4. 4. Background cont… benefits of educationEducation has both economic and non –economicbenefitsInvesting substantially and efficiently in humancapital brings sustainable developmentBut… The distribution of education matters The financing strategies skewed harms the education achievement Policy environment matters greatly, on education financing , on who should benefit from funds,
  5. 5. Background cont… Kenyan contextTo achieve the education benefits the stakeholders in the humandevelopment sector must be identified and play a proactive role inaccess and equity.The government is a major stakeholder allover the worldIt is always expected that the government has the responsibility tofinance education. This expectation among other factors hastranslated into high budgetary allocations .In Kenya the GER at University level is estimated to be 9.8 % , witha budget allocation of Kshs 193 billion in 2010/2011 up from Kshs11 billion in 2007/2008The allocation to higher education available spaces is based onstudent performance at secondary level
  6. 6. Background cont..Basing allocation on ability is assumed to be the mostefficient method but … The secondary school sector in Kenya is not homogenous, a lot of differences are noted in terms of quality.. Infrastructure, number of staff, teacher/pupil ratio, day schools , entry qualifications, boarding schools, national schools, some regions are perennially doing well than others . Hence access and equity issues are well noticed at secondary levels Ability to perform also depends on the household income due to both direct and hidden costs among other factors like parental education , aspirations etc.What are the implications to this trend in developingcountry context, poor households ?Who should finance Higher education?
  7. 7. Who pays for higher educationRecent education financing policy in Kenya often favor todivert resources from higher education to primary levelof education The policy favors full recovery from students in highereducation.Cost recovery methods have diverstating inequality inmaintaining access and participation especially for themarginalized; poor, minority, rural , undeservedpopulations etcThe government mode of financing has been throughHELB ( inception since 1995), Bursary, and Scholarships
  8. 8. HELBOver 300,000 students have been financed by 2011Targets both government and privately sponsoredstudents within the East African communityThe repayment rate depends on the year of graduation,those who graduated between 1974/75 and 1994/95academic years repay at a rate of 2%, those who took loanfrom 1995/96 academic year to date repay at 4% perannum.The loan amounts to 52,000 plus 8,000 bursary.Due to large numbers , majority of students receive35,000 per year divided into two semesters with 8,000paid directly to the university.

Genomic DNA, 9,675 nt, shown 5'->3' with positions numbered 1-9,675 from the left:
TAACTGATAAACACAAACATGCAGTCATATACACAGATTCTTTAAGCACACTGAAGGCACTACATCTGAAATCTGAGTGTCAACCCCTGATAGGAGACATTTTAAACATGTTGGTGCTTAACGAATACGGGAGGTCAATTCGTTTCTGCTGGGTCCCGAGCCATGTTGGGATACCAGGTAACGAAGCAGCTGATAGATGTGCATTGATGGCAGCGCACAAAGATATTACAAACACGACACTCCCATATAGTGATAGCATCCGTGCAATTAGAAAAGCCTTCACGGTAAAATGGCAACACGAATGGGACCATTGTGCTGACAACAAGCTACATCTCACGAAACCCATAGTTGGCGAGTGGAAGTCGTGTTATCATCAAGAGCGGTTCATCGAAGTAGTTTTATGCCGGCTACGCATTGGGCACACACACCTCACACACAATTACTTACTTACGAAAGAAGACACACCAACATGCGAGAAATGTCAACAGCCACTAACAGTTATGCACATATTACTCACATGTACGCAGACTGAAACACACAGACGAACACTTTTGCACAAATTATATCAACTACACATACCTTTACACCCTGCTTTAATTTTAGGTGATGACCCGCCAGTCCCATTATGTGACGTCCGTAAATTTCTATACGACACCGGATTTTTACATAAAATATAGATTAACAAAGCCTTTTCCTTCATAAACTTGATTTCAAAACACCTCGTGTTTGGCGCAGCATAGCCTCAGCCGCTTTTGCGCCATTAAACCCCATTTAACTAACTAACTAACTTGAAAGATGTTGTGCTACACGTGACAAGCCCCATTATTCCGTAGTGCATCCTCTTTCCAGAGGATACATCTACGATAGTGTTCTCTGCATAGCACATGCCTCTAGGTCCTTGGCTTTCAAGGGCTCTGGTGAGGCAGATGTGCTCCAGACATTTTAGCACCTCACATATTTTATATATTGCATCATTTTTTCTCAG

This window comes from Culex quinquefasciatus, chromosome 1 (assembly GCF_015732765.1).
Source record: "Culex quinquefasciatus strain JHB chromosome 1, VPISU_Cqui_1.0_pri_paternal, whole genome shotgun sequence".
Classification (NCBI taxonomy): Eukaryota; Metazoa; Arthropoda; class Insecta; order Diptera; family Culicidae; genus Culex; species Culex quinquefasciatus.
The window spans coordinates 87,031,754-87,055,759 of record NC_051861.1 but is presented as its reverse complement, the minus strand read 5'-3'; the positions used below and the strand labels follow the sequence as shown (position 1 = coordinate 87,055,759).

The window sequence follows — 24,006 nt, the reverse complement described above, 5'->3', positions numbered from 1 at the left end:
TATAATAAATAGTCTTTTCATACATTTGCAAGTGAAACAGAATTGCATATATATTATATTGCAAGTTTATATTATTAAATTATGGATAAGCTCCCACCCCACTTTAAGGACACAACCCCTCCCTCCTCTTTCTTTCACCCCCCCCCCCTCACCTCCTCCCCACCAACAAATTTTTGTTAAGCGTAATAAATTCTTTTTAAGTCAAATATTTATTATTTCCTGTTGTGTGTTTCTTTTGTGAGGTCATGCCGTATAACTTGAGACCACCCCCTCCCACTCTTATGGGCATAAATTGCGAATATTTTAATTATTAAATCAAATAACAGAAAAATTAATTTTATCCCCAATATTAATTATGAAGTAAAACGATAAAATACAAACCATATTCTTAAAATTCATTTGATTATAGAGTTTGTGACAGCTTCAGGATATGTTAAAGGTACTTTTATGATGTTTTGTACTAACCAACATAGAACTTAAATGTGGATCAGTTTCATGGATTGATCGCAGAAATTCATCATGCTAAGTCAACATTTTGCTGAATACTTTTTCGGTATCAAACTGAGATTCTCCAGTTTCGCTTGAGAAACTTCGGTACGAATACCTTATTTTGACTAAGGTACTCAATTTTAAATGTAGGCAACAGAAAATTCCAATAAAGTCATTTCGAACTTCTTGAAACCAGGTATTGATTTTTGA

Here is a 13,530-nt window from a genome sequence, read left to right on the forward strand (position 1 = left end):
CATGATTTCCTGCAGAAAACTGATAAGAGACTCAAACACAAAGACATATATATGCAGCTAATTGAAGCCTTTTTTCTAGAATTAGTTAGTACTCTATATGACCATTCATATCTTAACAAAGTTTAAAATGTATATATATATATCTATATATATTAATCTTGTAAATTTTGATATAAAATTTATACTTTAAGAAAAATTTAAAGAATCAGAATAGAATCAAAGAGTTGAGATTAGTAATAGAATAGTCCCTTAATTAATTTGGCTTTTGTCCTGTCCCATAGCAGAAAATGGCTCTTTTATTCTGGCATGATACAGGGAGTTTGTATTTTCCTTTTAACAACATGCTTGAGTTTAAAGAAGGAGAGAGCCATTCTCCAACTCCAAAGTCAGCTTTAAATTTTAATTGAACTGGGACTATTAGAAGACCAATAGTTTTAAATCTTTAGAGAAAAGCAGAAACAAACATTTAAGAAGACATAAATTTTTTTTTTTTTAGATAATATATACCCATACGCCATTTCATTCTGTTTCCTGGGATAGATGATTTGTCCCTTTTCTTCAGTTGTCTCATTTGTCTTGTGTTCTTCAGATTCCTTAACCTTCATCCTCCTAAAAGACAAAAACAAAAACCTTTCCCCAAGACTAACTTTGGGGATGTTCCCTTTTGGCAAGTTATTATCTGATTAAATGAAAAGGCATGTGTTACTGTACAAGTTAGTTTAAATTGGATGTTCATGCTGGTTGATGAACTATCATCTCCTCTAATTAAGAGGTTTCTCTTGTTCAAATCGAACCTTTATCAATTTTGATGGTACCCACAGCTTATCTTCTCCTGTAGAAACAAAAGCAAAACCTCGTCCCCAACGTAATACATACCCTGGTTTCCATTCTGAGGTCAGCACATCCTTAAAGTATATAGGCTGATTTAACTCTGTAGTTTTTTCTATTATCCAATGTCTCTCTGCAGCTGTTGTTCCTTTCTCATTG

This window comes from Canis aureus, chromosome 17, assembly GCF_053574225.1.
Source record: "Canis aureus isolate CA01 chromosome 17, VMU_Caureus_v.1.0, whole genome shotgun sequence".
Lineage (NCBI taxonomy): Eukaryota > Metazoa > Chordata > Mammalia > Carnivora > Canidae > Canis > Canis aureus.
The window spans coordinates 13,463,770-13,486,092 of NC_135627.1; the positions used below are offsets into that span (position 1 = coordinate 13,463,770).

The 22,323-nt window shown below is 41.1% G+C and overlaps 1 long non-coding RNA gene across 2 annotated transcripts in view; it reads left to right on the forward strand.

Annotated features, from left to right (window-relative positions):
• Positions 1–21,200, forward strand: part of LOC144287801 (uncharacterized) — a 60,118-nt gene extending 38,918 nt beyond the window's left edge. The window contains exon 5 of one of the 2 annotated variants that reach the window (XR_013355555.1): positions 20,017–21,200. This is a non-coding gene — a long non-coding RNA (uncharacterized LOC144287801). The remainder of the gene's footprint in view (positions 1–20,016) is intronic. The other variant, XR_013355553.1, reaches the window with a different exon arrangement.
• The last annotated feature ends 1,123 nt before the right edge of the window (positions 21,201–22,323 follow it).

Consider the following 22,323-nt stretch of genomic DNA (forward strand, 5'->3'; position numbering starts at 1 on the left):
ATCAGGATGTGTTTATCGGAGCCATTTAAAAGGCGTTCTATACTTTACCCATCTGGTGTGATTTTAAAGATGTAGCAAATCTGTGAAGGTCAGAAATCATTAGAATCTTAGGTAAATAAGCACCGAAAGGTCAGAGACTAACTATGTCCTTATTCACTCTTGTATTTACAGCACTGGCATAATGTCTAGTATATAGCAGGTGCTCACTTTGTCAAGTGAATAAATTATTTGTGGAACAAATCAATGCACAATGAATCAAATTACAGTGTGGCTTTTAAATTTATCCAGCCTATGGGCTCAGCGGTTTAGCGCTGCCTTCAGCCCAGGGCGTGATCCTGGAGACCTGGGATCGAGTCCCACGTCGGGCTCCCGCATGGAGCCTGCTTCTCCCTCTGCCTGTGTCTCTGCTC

9. 9. HELB cont..Implications Money is very little to maintain a student “comfortably” Student Living conditions are very poor access , participation and quality is affected… students hardly buys essential materials not available in the libraries. Default cases are many largely due to unemployment hence the government keeps on pumping more money……… overstretching the government efforts
  10. 10. BursariesTargeted bursaries CDF LATIFThese have played a significant role but challengeshave been noted especially politics, MPs are thepatrons.Too little which is not consistent throughout thecollege life
  11. 11. Focus of the studyAlternative methods to finance education (Private expenditure on education)
  12. 12. Localization of dataMy discussion is based on a rural set up , primarilyon two rural districtsThe districts are unique due to the heterogeneousnature of the population in terms of the incomelevels. One, Kieni West district is categorized asASAL- arid and semi arid regions, the other one,Nyeri south h is proximity to the municipality andthe water per capita is sufficiently high incomparison to the Kieni West.
  13. 13. SamplingSystematic sampling was used to get representativehousehold with at least one university studentRadom sampling was used to get 50 and 100students from the two districtsData was collected using interviews for the parentsand questionnaires for the studentsKikuyu language was used predominantly for theparents interview
  14. 14. FindingsThe findings were categorized into two groups Parents based Students based